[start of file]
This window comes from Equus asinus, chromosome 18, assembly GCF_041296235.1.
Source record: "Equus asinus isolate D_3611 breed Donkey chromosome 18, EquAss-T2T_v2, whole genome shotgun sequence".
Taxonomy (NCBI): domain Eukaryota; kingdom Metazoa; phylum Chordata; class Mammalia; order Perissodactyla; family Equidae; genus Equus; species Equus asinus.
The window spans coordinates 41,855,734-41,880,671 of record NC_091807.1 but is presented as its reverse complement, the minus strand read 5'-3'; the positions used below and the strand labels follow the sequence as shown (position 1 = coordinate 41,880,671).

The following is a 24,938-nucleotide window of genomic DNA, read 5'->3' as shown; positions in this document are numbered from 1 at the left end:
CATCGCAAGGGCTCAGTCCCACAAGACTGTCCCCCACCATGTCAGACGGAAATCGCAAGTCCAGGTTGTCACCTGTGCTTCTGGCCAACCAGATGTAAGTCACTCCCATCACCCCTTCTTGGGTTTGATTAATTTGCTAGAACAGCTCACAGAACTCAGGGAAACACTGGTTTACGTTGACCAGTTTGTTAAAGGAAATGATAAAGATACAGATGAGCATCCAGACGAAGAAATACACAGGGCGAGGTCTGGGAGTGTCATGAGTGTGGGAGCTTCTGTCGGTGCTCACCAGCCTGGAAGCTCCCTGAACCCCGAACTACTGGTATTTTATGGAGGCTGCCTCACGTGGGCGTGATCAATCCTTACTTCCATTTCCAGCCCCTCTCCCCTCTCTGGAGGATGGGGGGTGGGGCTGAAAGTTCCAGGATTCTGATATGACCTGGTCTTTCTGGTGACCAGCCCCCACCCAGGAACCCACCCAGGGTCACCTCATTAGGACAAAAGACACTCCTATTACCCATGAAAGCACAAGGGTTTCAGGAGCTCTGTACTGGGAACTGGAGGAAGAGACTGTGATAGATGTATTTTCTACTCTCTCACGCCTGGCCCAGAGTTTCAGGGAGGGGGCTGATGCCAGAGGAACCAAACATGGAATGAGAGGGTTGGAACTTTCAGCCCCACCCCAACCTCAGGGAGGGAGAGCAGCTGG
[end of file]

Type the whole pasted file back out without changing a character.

This window comes from Equus asinus, chromosome 18, assembly GCF_041296235.1.
Source record: "Equus asinus isolate D_3611 breed Donkey chromosome 18, EquAss-T2T_v2, whole genome shotgun sequence".
Taxonomy (NCBI): domain Eukaryota; kingdom Metazoa; phylum Chordata; class Mammalia; order Perissodactyla; family Equidae; genus Equus; species Equus asinus.
The window spans coordinates 41,855,734-41,880,671 of record NC_091807.1 but is presented as its reverse complement, the minus strand read 5'-3'; the positions used below and the strand labels follow the sequence as shown (position 1 = coordinate 41,880,671).

The following is a 24,938-nucleotide window of genomic DNA, read 5'->3' as shown; positions in this document are numbered from 1 at the left end:
CATCGCAAGGGCTCAGTCCCACAAGACTGTCCCCCACCATGTCAGACGGAAATCGCAAGTCCAGGTTGTCACCTGTGCTTCTGGCCAACCAGATGTAAGTCACTCCCATCACCCCTTCTTGGGTTTGATTAATTTGCTAGAACAGCTCACAGAACTCAGGGAAACACTGGTTTACGTTGACCAGTTTGTTAAAGGAAATGATAAAGATACAGATGAGCATCCAGACGAAGAAATACACAGGGCGAGGTCTGGGAGTGTCATGAGTGTGGGAGCTTCTGTCGGTGCTCACCAGCCTGGAAGCTCCCTGAACCCCGAACTACTGGTATTTTATGGAGGCTGCCTCACGTGGGCGTGATCAATCCTTACTTCCATTTCCAGCCCCTCTCCCCTCTCTGGAGGATGGGGGGTGGGGCTGAAAGTTCCAGGATTCTGATATGACCTGGTCTTTCTGGTGACCAGCCCCCACCCAGGAACCCACCCAGGGTCACCTCATTAGGACAAAAGACACTCCTATTACCCATGAAAGCACAAGGGTTTCAGGAGCTCTGTACTGGGAACTGGAGGAAGAGACTGTGATAGATGTATTTTCTACTCTCTCACGCCTGGCCCAGAGTTTCAGGGAGGGGGCTGATGCCAGAGGAACCAAACATGGAATGAGAGGGTTGGAACTTTCAGCCCCACCCCAACCTCAGGGAGGGAGAGCAGCTGG